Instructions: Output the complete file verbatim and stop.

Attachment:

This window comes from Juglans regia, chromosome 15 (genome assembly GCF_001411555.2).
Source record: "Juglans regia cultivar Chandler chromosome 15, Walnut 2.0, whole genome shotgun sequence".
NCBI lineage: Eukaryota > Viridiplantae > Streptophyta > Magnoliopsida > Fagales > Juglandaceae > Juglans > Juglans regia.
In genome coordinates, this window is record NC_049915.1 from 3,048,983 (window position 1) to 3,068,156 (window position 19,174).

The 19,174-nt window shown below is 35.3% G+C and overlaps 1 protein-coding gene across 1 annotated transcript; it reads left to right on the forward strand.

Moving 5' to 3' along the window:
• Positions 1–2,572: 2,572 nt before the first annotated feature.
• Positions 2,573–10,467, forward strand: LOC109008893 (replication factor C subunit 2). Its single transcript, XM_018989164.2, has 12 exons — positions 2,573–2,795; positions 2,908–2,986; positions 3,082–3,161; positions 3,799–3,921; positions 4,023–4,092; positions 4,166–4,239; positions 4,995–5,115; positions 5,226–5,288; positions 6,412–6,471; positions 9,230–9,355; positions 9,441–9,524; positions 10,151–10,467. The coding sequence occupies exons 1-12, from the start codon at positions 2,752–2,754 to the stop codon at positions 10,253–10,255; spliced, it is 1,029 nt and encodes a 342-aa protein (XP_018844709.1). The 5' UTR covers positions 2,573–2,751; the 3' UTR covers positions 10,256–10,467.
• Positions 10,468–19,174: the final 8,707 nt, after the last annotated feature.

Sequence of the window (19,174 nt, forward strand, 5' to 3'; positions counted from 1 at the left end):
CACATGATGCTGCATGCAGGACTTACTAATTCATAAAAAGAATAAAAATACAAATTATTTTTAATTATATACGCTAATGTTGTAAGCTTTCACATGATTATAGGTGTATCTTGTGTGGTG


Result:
This window comes from Juglans regia, chromosome 15 (genome assembly GCF_001411555.2).
Source record: "Juglans regia cultivar Chandler chromosome 15, Walnut 2.0, whole genome shotgun sequence".
NCBI lineage: Eukaryota > Viridiplantae > Streptophyta > Magnoliopsida > Fagales > Juglandaceae > Juglans > Juglans regia.
In genome coordinates, this window is record NC_049915.1 from 3,048,983 (window position 1) to 3,068,156 (window position 19,174).

The 19,174-nt window shown below is 35.3% G+C and overlaps 1 protein-coding gene across 1 annotated transcript; it reads left to right on the forward strand.

Moving 5' to 3' along the window:
• Positions 1–2,572: 2,572 nt before the first annotated feature.
• Positions 2,573–10,467, forward strand: LOC109008893 (replication factor C subunit 2). Its single transcript, XM_018989164.2, has 12 exons — positions 2,573–2,795; positions 2,908–2,986; positions 3,082–3,161; positions 3,799–3,921; positions 4,023–4,092; positions 4,166–4,239; positions 4,995–5,115; positions 5,226–5,288; positions 6,412–6,471; positions 9,230–9,355; positions 9,441–9,524; positions 10,151–10,467. The coding sequence occupies exons 1-12, from the start codon at positions 2,752–2,754 to the stop codon at positions 10,253–10,255; spliced, it is 1,029 nt and encodes a 342-aa protein (XP_018844709.1). The 5' UTR covers positions 2,573–2,751; the 3' UTR covers positions 10,256–10,467.
• Positions 10,468–19,174: the final 8,707 nt, after the last annotated feature.

Sequence of the window (19,174 nt, forward strand, 5' to 3'; positions counted from 1 at the left end):
CACATGATGCTGCATGCAGGACTTACTAATTCATAAAAAGAATAAAAATACAAATTATTTTTAATTATATACGCTAATGTTGTAAGCTTTCACATGATTATAGGTGTATCTTGTGTGGTG